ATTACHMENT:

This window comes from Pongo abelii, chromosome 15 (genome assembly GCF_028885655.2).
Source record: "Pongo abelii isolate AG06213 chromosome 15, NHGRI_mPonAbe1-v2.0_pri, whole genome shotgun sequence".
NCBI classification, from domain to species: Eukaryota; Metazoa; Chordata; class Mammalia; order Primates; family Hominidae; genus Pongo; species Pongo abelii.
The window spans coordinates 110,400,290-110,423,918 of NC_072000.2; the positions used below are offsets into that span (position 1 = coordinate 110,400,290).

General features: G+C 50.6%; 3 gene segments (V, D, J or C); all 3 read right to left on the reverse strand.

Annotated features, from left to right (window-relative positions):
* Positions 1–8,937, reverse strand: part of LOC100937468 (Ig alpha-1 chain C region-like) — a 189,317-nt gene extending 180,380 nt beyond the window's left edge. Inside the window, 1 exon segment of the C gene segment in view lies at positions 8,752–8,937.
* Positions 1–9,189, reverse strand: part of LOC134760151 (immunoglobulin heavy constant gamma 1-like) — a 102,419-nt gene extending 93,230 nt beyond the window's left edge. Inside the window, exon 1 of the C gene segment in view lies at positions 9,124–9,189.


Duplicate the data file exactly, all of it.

This window comes from Pongo abelii, chromosome 15 (genome assembly GCF_028885655.2).
Source record: "Pongo abelii isolate AG06213 chromosome 15, NHGRI_mPonAbe1-v2.0_pri, whole genome shotgun sequence".
NCBI classification, from domain to species: Eukaryota; Metazoa; Chordata; class Mammalia; order Primates; family Hominidae; genus Pongo; species Pongo abelii.
The window spans coordinates 110,400,290-110,423,918 of NC_072000.2; the positions used below are offsets into that span (position 1 = coordinate 110,400,290).

General features: G+C 50.6%; 3 gene segments (V, D, J or C); all 3 read right to left on the reverse strand.

Annotated features, from left to right (window-relative positions):
* Positions 1–8,937, reverse strand: part of LOC100937468 (Ig alpha-1 chain C region-like) — a 189,317-nt gene extending 180,380 nt beyond the window's left edge. Inside the window, 1 exon segment of the C gene segment in view lies at positions 8,752–8,937.
* Positions 1–9,189, reverse strand: part of LOC134760151 (immunoglobulin heavy constant gamma 1-like) — a 102,419-nt gene extending 93,230 nt beyond the window's left edge. Inside the window, exon 1 of the C gene segment in view lies at positions 9,124–9,189.